The Genesis of an XSS Worm – Part I

The greatest danger of a cross-site scripting (XSS) vulnerability is the possibility of spreading from user to user of an application until the whole user system get infected. Such code capable of doing that is what we call an XSS worm.

In order to better understand how this digital creature works, we will start a brand new journey into the mechanics of the self replicating code needed to make this danger exist.

As always, for didactic purposes, we will keep it simple as possible making use of the essential things only. So we will avoid the use of XHR and similar javascript proceedings, better suited for more complex applications which is not our goal.

Let’s see the simplest case of self replicating XSS, a reflected one. The code below is only the needed to replicate itself.

<a href target=_blank>click</a>

It simply injects a link which will open the current page with the same injection in another browser tab.


Try it here.

Now let’s see a more elaborate one. This page is meant to be used to post comments and it’s vulnerable to stored XSS.

If we use the following code as comment:

<form method=post onclick=elements[0].value=outerHTML;submit()>
<input type=hidden name=comment>click me!</form>

We will be able to make a copy of the injected code every time someone click on “click me!”.


That injection is a form, allowing us to submit content using the POST HTTP method (method=post). When clicked (onclick) it will take the 1st element of the form (elements[0]) which is <input> and set its value to the outerHTML property of the form. This property returns all between <form> and </form>, included. After, the form is submitted (submit()). The input tag contains the string to be clicked (click me!) and the name of the POSTed variable (comment).

For a vector with less user interaction, we can use the event handler onmouseover or similar with CSS tricks to increase the likelihood of triggering to almost automatic.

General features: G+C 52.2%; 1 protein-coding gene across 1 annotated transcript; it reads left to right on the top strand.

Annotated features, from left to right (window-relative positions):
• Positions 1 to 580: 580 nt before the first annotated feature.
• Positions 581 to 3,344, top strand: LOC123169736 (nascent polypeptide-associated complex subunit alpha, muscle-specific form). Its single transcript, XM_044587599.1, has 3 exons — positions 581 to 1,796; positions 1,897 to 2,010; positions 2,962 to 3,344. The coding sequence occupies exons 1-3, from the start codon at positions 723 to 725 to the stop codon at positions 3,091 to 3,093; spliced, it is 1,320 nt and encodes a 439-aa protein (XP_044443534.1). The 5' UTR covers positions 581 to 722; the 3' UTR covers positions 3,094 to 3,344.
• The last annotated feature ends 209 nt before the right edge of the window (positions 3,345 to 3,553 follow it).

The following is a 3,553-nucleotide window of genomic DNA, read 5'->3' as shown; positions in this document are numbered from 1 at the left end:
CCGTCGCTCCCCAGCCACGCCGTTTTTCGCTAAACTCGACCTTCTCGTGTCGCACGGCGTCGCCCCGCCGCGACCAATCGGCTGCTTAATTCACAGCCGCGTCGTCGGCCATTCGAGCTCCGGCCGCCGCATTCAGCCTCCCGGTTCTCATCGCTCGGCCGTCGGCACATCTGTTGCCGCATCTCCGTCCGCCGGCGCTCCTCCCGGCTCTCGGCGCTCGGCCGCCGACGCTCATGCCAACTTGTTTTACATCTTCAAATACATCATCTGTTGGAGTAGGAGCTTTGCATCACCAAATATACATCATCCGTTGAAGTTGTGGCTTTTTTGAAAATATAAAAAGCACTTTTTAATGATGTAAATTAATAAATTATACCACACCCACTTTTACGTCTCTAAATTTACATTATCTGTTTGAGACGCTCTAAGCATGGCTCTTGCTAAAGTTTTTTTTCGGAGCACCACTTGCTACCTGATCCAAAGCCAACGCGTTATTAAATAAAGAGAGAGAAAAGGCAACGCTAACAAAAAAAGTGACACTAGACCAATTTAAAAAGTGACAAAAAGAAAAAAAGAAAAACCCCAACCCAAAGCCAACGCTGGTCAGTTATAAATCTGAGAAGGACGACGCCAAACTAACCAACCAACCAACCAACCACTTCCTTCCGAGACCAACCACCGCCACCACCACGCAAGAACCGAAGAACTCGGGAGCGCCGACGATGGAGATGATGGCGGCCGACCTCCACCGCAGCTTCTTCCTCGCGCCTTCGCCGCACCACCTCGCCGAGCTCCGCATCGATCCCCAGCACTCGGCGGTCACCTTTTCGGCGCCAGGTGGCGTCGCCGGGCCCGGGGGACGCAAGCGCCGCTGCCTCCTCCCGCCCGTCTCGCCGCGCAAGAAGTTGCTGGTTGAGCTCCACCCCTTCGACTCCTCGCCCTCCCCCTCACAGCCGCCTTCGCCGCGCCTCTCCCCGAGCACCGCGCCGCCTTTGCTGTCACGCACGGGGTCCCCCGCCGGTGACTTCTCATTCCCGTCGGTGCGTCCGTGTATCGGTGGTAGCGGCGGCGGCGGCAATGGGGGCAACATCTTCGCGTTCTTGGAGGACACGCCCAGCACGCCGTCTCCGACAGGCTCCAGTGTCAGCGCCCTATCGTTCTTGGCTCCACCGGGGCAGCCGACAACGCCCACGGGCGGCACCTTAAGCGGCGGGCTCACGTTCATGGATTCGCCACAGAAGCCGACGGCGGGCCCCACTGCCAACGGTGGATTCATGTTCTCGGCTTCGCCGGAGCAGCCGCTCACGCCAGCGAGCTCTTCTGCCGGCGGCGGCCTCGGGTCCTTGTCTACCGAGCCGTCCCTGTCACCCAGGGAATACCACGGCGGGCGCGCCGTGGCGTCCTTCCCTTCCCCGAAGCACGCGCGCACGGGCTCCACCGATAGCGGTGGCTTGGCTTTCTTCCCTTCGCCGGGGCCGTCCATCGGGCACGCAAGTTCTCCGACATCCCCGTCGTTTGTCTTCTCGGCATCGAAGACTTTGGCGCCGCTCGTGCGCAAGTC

Although useful, the form tag is unlikely to be allowed in a comment box. The reflected one is much more likely, but not that dangerous. So we will make use of both, combined.

The following code uses a reflected XSS to store a link pointing to itself, so it can spread by means of another user:

<form method=post action="//"
<input type=hidden name=comment>click me!</form>

It works by making a POST request to the comments page (action attribute), like the previous stored example. But instead of using outerHTML to recreate itself in the comment, it creates an anchor (“<a/href=” and “>link</a>” parts) using the value of the current URL document property (URL). It does that by concatenating (%2B is “+” encoded) the tag to the property.

It’s worth to note that usually it’s possible to submit anchors in comments, filters don’t use to block them. All we need is the reflected vulnerability on the same site.

Try it here.


In order to make the attack stealthy, without returning the user to comments page, we add an invisible iframe and point the form to it, with an extra “target=NAME” attribute:

<iframe style=display:none name=x></iframe>
<form method=post action="//"
target=x><input type=hidden name=comment>click me!</form>

Open a tab with a clean comments page (drop comments) and try it here.

In the next part of this series, we will see an unique experiment: the spreading of an XSS worm among several users of a custom social network (a controlled environment) using this code.


10 thoughts on “The Genesis of an XSS Worm – Part I

  1. I don’t know how old your Firefox is, but Chrome has XSS protection since like forever. See here:

    Don’t know if Firefox is still relevant, considering the only markets being Germany, Cuba and Middle Africa. Anywhere else Chrome or Opera Mini are dominant (where speeds are limited) – both have XSS protection.

    • This works in latest Firefox and all XSS stuff is demonstrated regardless of browser protection. XSS protections are usually bypassable as you can see in my posts in Twitter and here.

Leave a Reply